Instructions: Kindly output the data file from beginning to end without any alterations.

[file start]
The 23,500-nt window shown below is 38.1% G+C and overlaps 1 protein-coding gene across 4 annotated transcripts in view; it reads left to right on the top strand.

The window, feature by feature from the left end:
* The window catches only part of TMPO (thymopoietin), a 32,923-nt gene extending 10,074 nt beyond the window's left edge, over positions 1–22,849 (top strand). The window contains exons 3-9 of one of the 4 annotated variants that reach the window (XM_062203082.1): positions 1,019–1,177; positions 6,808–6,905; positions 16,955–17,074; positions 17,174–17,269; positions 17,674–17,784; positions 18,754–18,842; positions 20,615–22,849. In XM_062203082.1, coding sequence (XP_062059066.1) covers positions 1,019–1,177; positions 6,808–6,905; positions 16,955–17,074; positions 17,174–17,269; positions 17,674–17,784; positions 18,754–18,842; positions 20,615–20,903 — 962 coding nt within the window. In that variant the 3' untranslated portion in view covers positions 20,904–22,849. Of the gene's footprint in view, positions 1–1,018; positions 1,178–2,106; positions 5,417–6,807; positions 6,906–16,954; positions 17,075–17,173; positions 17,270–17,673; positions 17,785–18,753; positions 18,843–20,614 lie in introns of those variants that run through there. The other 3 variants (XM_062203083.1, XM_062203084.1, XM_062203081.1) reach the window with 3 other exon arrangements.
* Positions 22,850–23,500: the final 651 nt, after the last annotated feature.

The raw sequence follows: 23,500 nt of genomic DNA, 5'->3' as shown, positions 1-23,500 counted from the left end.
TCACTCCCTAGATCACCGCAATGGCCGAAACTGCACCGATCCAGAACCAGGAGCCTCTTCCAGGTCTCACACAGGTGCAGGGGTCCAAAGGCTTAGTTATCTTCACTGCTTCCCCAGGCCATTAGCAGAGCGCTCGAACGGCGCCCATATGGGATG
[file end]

The 23,500-nt window shown below is 38.1% G+C and overlaps 1 protein-coding gene across 4 annotated transcripts in view; it reads left to right on the top strand.

The window, feature by feature from the left end:
* The window catches only part of TMPO (thymopoietin), a 32,923-nt gene extending 10,074 nt beyond the window's left edge, over positions 1–22,849 (top strand). The window contains exons 3-9 of one of the 4 annotated variants that reach the window (XM_062203082.1): positions 1,019–1,177; positions 6,808–6,905; positions 16,955–17,074; positions 17,174–17,269; positions 17,674–17,784; positions 18,754–18,842; positions 20,615–22,849. In XM_062203082.1, coding sequence (XP_062059066.1) covers positions 1,019–1,177; positions 6,808–6,905; positions 16,955–17,074; positions 17,174–17,269; positions 17,674–17,784; positions 18,754–18,842; positions 20,615–20,903 — 962 coding nt within the window. In that variant the 3' untranslated portion in view covers positions 20,904–22,849. Of the gene's footprint in view, positions 1–1,018; positions 1,178–2,106; positions 5,417–6,807; positions 6,906–16,954; positions 17,075–17,173; positions 17,270–17,673; positions 17,785–18,753; positions 18,843–20,614 lie in introns of those variants that run through there. The other 3 variants (XM_062203083.1, XM_062203084.1, XM_062203081.1) reach the window with 3 other exon arrangements.
* Positions 22,850–23,500: the final 651 nt, after the last annotated feature.

The raw sequence follows: 23,500 nt of genomic DNA, 5'->3' as shown, positions 1-23,500 counted from the left end.
TCACTCCCTAGATCACCGCAATGGCCGAAACTGCACCGATCCAGAACCAGGAGCCTCTTCCAGGTCTCACACAGGTGCAGGGGTCCAAAGGCTTAGTTATCTTCACTGCTTCCCCAGGCCATTAGCAGAGCGCTCGAACGGCGCCCATATGGGATG